One of the Owls’ greatest ever players has joined the football world in paying tribute to Ron Springett, who recently passed away following a short illness.
Don Megson, who spent 17 years of his playing career at Hillsborough, has described Springett as the best shot-stopper of his generation. Springett died aged 80 last weekend.
Wednesday have confirmed they plan to mark the passing of Springett at Saturday’s home meeting with Fulham.
Both sets of players will wear black armbands during the match, which will be immediately preceded by a minute’s silence. The flags adorning Hillsborough stadium will remain at half-mast to mark the passing of Springett, who was born in Fulham.
In another fitting tribute to Springett, the Owls have dedicated their match-day programme to the Londoner. Their content includes interviews with Megson and ex-Owls player, manager and chairman Howard Wilkinson. Programmes can be snapped up for £3.
Supporters can also pay their respects to Springett outside of the ground and been informed that they can leave flowers in a memorial area directly adjacent to the South Stand bridge.
Megson was a teammate of Springett’s for the best part of a decade, starting in the late 1950s.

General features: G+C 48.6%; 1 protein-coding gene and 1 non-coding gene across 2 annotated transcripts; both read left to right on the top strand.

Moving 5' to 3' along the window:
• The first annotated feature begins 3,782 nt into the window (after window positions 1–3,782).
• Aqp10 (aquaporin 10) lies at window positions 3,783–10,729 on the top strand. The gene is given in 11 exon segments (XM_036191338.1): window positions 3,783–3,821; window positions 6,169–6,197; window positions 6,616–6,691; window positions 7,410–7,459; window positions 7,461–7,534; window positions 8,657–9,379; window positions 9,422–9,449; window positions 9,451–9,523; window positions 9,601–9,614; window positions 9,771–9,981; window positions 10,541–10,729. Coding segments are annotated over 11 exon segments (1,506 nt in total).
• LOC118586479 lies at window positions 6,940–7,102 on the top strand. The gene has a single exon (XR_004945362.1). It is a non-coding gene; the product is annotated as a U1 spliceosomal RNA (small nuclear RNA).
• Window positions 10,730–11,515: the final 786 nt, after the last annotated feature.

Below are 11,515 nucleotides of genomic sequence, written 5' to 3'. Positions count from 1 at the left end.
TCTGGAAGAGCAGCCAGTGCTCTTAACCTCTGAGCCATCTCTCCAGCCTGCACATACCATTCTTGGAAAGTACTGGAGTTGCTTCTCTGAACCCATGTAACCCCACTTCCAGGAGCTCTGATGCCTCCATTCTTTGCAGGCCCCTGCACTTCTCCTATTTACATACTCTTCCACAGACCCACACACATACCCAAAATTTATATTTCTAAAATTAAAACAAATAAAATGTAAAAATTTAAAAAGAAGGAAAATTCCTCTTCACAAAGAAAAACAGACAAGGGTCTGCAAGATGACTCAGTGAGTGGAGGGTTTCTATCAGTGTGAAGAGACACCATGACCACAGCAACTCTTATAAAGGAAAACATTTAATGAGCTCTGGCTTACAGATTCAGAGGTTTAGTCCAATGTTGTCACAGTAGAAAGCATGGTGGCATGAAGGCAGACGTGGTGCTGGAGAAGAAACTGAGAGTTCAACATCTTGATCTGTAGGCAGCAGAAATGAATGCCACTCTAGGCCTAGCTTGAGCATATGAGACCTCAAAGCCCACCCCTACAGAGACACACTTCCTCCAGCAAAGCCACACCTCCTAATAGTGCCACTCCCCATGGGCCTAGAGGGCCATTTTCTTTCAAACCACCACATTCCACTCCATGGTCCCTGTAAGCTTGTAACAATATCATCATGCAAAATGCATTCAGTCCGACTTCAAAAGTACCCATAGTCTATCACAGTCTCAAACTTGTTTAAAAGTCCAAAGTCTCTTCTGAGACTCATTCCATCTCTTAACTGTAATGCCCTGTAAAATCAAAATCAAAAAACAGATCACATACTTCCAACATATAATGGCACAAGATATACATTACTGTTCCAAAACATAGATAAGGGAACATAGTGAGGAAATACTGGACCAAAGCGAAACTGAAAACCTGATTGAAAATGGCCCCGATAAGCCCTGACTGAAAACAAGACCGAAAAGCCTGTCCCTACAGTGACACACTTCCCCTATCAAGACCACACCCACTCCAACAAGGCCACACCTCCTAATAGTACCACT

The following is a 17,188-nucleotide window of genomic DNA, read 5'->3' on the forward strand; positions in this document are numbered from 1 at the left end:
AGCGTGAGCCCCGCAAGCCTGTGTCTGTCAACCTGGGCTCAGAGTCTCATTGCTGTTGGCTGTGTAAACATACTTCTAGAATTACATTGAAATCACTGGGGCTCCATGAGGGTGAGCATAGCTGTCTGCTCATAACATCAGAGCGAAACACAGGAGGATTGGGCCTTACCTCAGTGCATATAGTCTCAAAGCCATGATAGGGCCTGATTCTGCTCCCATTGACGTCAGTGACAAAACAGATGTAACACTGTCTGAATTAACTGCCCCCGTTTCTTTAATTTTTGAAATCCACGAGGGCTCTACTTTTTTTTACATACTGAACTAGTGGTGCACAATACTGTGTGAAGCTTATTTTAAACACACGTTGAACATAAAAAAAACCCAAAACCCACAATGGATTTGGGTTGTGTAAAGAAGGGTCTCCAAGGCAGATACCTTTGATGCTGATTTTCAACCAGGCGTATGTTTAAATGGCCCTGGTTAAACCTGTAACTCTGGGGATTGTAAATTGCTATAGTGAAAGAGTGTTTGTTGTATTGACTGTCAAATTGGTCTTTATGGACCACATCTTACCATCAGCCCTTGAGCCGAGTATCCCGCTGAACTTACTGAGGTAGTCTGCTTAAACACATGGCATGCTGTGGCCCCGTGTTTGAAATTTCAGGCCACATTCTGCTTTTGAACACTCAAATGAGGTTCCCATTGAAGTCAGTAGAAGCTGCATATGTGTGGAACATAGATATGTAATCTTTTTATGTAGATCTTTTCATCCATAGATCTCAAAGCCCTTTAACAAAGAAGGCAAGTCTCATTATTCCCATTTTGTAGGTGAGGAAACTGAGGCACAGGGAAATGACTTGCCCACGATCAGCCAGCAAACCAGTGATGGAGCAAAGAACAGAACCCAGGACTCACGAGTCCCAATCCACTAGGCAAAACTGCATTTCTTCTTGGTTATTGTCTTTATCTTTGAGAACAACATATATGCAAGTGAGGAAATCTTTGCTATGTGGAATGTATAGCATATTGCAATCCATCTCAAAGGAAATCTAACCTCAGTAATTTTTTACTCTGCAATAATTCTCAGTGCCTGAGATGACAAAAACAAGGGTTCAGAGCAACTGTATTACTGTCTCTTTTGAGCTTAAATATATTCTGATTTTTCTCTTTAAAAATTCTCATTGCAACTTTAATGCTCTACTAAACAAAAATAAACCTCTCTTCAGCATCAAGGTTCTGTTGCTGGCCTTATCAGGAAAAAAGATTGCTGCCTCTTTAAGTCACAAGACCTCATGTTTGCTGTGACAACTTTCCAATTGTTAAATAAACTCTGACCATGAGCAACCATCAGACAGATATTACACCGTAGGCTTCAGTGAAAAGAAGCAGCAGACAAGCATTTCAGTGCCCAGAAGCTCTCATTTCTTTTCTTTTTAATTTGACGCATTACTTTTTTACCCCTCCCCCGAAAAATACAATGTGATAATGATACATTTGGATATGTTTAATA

“Ron was a top-drawer goalkeeper,” Megson, the father of former Wednesday player and manager Gary, told The Star.
“In my opinion, he was the best shot-stopper in the league in those 10 years. He was probably better than Gordon [Banks].
“He had a very unflappable personality and approach to the game.
“He never, never got upset about making a mistake. He was brilliant at getting over a mistake and not letting it affect him. You couldn’t wish for a better goalkeeper to have behind you.”
Springett went on to make 384 senior appearances for Wednesday, earning 33 England caps along the way.
He lived in London, meaning he only occasionally trained with his teammates.
“We used to have a little bit of a joke with him that the guards on the train coming up and down from London probably got to know him better than we did!” quipped Megson.
“Ron trained with us from time to time but quite often he would arrive on a Friday, play on Saturday and then he would go home. That was the arrangement he had with boss Eric Taylor and that’s how it worked for 10 years. I don’t think I have ever heard of something like that before!
“But Ron was a great lad and living in London never really impacted the affection that he was held within the team. He was always one of us.”
Springett was a top performer in the Wednesday side which regained promotion to the old Division One in 1959.
His outstanding club form culminated in international recognition. He was first-choice for his country before the emergence of England legend Banks.
Megson said: “Ron is held in the highest esteem of any of his generation.
“He played 33 times for England while at Wednesday and I don’t think that record will ever be broken.
“Wednesday fans hold him with such affection because he was so solid all the way through his career. He never caused any problems and really was a top class bloke.
“Ron was really unfortunate that Gordon came along and took his place just before the 1966 World Cup because he had been more or less the regular in the years leading up to the tournament.”